Music: Andy Gill's album round-up

PETER GREEN with NIGEL WATSON SPLINTER GROUP The Robert Johnson Songbook (Artisan SARCD002)

Much as I love the bloke - the finest blues guitarist ever produced by these islands, and all that - and much as I sympathise with his problems, I'm afraid this just isn't good enough. It's not so much a matter of guitar technique or performance, but poor vocals throughout, and arrangement decisions which are eccentric, to say the least. Compared to Clapton's comparable retro exercises, for example, which are always neat and efficient, albeit a little bloodless at times, these are just half-baked ideas which don't come off: the gospelly backing vocals on "Phonograph Blues" and "Last Fair Deal Gone Down" are teeth-clenchingly inappropriate, while the sprightly minstrel-band arrangement of "32-20 Blues" is cornball enough to summon up the dark days of British "trad" jazz.

In general, the simpler the tracks are, the better. Those on which Green and Watson just sit and pick are the most rewarding, perhaps because they're closer to Johnson's originals; there's something quietly satisfying about "Ramblin' On My Mind" and "Walkin' Blues", and their version of "Love In Vain Blues" - the same one covered by the Stones on Let It Bleed - has a lovely, lonely atmosphere, right up to the point when those gospel backing vocals come in on the chorus and ruin it. In too many cases here, it's as if someone has come along later and decided, as an afterthought, that what these old blues songs really need is a touch of jessying-up here and there.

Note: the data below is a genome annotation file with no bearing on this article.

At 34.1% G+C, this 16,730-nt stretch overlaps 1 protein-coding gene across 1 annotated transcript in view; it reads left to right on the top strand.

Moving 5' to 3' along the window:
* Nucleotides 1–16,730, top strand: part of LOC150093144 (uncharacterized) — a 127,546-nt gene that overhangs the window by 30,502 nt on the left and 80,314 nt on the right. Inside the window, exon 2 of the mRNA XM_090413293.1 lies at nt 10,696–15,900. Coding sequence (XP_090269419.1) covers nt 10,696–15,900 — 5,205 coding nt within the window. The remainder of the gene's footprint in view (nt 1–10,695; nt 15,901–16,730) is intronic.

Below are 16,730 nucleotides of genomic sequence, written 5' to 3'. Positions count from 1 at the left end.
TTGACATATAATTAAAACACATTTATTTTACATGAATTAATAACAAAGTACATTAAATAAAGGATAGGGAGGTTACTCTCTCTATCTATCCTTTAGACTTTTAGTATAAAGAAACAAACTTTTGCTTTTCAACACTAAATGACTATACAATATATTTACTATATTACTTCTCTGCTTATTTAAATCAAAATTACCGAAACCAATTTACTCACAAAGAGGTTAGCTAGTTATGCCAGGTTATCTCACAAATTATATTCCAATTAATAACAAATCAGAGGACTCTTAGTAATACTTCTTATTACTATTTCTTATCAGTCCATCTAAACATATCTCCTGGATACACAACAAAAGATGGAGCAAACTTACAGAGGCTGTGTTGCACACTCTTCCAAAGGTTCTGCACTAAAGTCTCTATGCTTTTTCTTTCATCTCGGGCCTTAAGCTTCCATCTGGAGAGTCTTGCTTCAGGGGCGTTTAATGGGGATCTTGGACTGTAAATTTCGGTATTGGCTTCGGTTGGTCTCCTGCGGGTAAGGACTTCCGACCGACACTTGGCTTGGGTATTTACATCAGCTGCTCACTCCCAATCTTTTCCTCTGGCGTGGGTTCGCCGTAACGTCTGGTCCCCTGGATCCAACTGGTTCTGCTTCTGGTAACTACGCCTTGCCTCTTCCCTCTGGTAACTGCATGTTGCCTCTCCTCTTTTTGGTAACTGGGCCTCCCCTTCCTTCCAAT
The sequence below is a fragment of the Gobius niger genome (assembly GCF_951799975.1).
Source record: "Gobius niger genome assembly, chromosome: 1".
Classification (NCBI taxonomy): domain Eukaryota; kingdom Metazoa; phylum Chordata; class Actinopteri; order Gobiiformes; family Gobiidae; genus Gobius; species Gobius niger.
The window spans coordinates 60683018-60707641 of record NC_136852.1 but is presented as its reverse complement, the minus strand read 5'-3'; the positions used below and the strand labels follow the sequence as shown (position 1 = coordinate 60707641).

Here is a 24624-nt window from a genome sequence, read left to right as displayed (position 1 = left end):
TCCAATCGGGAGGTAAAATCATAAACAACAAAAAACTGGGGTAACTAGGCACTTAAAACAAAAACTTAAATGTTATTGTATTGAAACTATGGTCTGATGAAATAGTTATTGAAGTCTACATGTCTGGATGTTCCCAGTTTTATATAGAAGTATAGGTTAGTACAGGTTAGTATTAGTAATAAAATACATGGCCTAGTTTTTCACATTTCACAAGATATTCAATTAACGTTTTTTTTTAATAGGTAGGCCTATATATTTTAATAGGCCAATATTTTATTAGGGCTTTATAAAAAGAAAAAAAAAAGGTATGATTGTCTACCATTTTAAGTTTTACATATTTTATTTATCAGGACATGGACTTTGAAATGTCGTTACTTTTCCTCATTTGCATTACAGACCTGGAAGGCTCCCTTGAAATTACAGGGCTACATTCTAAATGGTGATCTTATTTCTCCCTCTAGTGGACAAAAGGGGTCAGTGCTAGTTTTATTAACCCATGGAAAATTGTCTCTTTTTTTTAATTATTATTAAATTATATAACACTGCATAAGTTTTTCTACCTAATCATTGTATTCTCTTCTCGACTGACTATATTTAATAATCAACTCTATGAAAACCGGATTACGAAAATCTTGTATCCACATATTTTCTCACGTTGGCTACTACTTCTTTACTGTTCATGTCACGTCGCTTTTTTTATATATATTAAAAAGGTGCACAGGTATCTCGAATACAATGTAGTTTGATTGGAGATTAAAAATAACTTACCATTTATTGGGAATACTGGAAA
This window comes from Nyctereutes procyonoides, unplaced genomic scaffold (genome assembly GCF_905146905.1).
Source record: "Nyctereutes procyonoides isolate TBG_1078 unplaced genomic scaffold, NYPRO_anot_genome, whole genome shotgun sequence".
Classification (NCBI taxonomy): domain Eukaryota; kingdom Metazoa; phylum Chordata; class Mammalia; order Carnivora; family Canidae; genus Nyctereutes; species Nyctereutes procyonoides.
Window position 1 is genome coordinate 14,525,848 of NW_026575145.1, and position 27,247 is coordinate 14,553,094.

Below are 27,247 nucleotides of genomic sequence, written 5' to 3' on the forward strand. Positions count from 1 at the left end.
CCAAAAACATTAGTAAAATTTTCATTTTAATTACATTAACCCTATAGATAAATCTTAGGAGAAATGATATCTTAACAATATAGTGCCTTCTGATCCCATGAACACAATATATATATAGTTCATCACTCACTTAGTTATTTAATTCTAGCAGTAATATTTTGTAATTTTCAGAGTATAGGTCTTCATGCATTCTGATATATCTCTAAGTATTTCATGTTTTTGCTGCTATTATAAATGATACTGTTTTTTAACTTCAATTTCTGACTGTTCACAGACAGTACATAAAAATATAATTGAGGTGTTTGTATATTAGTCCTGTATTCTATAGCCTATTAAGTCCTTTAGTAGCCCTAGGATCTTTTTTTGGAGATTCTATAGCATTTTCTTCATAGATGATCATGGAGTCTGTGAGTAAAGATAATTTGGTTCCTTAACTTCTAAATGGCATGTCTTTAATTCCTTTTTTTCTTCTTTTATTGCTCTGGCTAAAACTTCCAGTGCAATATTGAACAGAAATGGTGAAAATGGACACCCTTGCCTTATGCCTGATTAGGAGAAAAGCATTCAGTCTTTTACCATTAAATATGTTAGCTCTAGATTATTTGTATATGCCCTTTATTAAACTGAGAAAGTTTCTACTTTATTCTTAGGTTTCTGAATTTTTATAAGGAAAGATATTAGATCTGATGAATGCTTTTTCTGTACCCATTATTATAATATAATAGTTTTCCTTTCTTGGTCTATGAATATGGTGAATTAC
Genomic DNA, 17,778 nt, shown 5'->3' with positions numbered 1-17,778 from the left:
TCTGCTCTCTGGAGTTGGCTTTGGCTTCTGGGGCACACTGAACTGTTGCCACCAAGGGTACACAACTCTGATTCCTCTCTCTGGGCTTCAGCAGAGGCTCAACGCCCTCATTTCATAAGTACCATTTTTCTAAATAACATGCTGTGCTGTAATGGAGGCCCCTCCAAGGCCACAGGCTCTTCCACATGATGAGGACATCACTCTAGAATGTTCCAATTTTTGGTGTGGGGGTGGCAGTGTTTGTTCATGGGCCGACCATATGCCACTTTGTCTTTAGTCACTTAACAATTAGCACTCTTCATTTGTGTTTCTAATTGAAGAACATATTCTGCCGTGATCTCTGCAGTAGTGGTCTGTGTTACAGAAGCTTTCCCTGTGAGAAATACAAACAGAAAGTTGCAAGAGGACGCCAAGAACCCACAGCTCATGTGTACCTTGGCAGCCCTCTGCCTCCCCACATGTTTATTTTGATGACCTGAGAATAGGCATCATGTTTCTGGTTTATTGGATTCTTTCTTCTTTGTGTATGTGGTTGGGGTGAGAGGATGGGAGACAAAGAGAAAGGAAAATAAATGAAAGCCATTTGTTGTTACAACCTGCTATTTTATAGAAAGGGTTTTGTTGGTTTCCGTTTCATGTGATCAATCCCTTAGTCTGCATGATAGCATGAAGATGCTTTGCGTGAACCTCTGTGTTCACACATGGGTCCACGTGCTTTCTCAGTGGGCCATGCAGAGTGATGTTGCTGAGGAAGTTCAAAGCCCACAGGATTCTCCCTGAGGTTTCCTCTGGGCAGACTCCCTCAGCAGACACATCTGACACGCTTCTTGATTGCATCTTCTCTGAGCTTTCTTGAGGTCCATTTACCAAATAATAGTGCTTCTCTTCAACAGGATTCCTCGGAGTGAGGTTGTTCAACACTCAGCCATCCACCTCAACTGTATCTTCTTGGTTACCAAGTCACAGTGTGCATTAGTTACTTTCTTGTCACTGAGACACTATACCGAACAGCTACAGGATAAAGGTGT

CURVE Come Clean Universal/Estupendo


Having watched from the sidelines as Garbage cleaned up (no pun intended) with the exact same musical formula they developed half a decade earlier, Dean Garcia and Toni Halliday have done the sensible thing and re-formed their seminal sampler-rock duo Curve. And judging by the toughened pop gloss of most of the songs on Come Clean, they don't intend to let this second chance pass them by.

Tracks such as the searing "Chinese Burn" and the catchy "Coming Up Roses" are as commercial as any they've recorded, and although it's mostly comprised of the same kind of sculpted noise as their earlier records, there's a more confident swagger to the album - the difference, I suppose, between experimental tentativeness and pop confirmation. The way they're not afraid to borrow familiar melodies, hoisting Pink Floyd's "Interstellar Overdrive" further into space on "Forgotten Sanity", and placing the James Bond Theme in further peril on "Alligators Getting Up", also speaks volumes about their approach now. The subject-matter covers roughly the same territory as before, too: erotic exhilaration ("Dirty High"); emotional apprehension ("Something Familiar"); and creeping dehumanisation ("Forgotten Sanity"), rendered with the kind of ice-queen chill not heard since Siouxsie Sioux's heyday. A welcome return.